It’s term time at the school, meaning there is a weekly class for staff this evening. I plan to add to this with my own class, maybe on Sundays. Instead of ‘yoga’, I will advertise it as yogasana, the physical movements leading, possibly, to yoga. Except no one will really know what the poster is on about… But I like the term.

Hittleman:

The intelligence and wisdom that lie within will make you acutely aware of those things that are of benefit to your organism and those that are harmful.

Krishnamurti:

Even when I have rejected all the outward expressions of authority – books, teachers, priests, churches, beliefs – I still have the feeling that at least I can rely on my own judgment, on my own experiences, on my own analysis. But can I rely on my experience, on my judgment, on my analysis? My experience is the result of my conditioning, just as yours is the result of your conditioning, is it not? I may have been brought up as a Muslim or a Buddhist or a Hindu, and my experience will depend on my cultural, economic, social, and religious background, just as yours will. And can I rely on that?

A potential contradiction between the quotes today. And yet Hittleman speaks of something beyond knowledge and authority. I.e. Intelligence and wisdom are not related to authority and accumulated knowledge.

Hallucinating while the owls hoot

I’m sure we are meant to sleep longer this time of year. In winter, I need way more than the eight hours I usually like and get. Today is one of those days when I know I won’t fully shake the dreams my brain was doing in the night. All kinds of craziness in there.

My brother posted a great cartoon yesterday from webcomic xkcd about how casually we take dreaming. A guy is about to take a nap:

“I’m gonna go comatose for a few hours, hallucinate vividly, then maybe suffer amnesia about the whole experience.”

How weird is that? Sometimes I want to sleep forever and let the whole shebang unwind to some kind of sanity.

So, I was half asleep through asana this morning, as the third week comes to an end. Pretty pleased: yoga every day for three weeks.

Hittleman:

Turn your attention inward, become sensitive to the true requirements of your organism and learn how to fulfil those needs.

Krishnamurti:

Authority of any kind is blinding, it breeds thoughtlessness; and as most of us find that to be thoughtful is to have pain, we give ourselves over to authority. Authority engenders power, and power always becomes centralized and therefore utterly corrupting; it corrupts not only the wielder of power, but also him who follows it.

Now I am going to snatch another hour’s hallucination before work…

Simple

This compulsion to keep moving. To keep moving within, if not without. What is driving it? What if it’s nothing very much? What if we were spooked once and from there fled? And have been fleeing ever since? Stopping outwardly, the movement inwardly becomes very clear. And then not moving towards the source of it, but not moving away from it. And no effort to stay in one place. Careful listening to what is going on. Simple. Kind. The simplest thing may be the most difficult. And yet it isn’t difficult, because it’s simple.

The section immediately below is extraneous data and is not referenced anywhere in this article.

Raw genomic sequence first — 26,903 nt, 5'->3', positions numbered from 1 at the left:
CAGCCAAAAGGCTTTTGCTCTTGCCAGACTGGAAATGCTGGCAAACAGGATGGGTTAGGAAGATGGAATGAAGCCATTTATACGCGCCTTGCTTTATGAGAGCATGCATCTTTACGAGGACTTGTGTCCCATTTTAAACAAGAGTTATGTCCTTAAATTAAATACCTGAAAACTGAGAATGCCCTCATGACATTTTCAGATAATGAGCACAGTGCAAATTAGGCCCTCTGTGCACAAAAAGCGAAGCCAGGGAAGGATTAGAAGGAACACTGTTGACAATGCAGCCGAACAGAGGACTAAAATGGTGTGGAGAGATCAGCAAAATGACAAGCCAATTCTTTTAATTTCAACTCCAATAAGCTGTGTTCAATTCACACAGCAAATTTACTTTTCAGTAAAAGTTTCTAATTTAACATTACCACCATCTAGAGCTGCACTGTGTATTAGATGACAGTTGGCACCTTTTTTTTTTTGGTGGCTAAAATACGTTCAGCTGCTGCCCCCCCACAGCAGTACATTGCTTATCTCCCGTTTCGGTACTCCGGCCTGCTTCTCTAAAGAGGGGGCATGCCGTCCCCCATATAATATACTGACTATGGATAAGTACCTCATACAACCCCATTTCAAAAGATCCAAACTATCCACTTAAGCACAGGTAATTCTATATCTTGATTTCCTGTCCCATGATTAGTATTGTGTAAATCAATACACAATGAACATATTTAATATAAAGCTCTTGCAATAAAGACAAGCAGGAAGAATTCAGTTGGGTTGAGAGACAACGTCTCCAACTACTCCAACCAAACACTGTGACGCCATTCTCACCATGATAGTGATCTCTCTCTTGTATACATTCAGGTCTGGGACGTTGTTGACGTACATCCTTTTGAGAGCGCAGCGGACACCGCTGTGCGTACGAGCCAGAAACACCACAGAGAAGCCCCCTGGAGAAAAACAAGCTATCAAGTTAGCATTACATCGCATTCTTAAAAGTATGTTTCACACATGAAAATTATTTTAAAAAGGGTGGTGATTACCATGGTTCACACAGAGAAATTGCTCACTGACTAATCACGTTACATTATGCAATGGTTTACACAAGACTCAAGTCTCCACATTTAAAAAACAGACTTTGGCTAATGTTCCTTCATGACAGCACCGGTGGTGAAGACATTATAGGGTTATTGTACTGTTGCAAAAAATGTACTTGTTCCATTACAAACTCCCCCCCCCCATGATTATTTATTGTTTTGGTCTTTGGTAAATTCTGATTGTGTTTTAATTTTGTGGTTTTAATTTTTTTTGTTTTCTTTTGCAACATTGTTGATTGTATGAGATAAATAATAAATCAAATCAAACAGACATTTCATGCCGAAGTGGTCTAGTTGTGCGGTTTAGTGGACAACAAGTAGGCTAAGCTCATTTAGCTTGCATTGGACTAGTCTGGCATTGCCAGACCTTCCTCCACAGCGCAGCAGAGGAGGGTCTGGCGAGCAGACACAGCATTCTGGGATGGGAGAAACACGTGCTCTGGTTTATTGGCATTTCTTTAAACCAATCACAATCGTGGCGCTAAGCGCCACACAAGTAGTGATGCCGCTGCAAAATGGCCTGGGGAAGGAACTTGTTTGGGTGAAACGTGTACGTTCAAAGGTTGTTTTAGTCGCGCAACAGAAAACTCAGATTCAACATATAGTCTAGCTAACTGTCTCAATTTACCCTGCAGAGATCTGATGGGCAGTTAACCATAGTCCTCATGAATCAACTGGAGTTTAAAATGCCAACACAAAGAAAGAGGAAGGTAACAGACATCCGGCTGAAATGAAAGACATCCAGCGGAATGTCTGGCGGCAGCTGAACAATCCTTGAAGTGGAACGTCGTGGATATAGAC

Massive review today of twenty postures – appropriate for the twentieth day of the course.

Hittleman:

Since no two people are alike (and it is important to understand this statement in its most profound sense), the necessity of learning to truly ‘Know Thyself’ can be appreciated. Knowing oneself entails turning away more and more from those outside sources that want to tell you what to do, and in place of these, undertaking a perceptive self-examination.

Krishnamurti, Book of Life, 20 Jan:

Why do we accept, why do we follow? We follow another’s authority, another’s experience and then doubt it; this search for authority and its sequel, disillusionment, is a painful process for most of us. We blame or criticise the once accepted authority, the leader, the teacher, but we do not examine our own craving for an authority who can direct our conduct. Once we understand this craving we shall comprehend the significance of doubt.

Nimble

Today was all about side bends: rotations from the waist, triangle, side bends with arms raised, side bends while sitting, leg lifts from lying on the side, and some twists.

It’s become automatic to do yoga every day, which is one of the reasons I am doing a course from a book rather than just what I feel like doing, or some existing routines. I have tended to stop after a few days before restarting. The course gives a little prompt at first, and now I wouldn’t want to start the day any other way. My body moves with more ease, my neck and shoulders are unwinding, I feel taller, stronger and more nimble. I like that word nimble.

The Hittleman book is largely aimed at the women’s health market, and discusses beauty quite a bit. It is also old fashioned in places, talking about the housewife at home, the husband in the office. Despite this, it is a great yoga book/course. From a page today on Beauty:

A beautiful woman radiates from within; her complexion glows and her eyes shine. Her movements are graceful, they flow with a natural rhythm. The entire body of a self-realised woman will be beautiful because she is deeply aware of her inner beauty, and this awareness is transferred to all who come into contact with her. The humility, compassion and love of a beautiful woman are genuine, and a mystical quality is present.

Krishnamurti: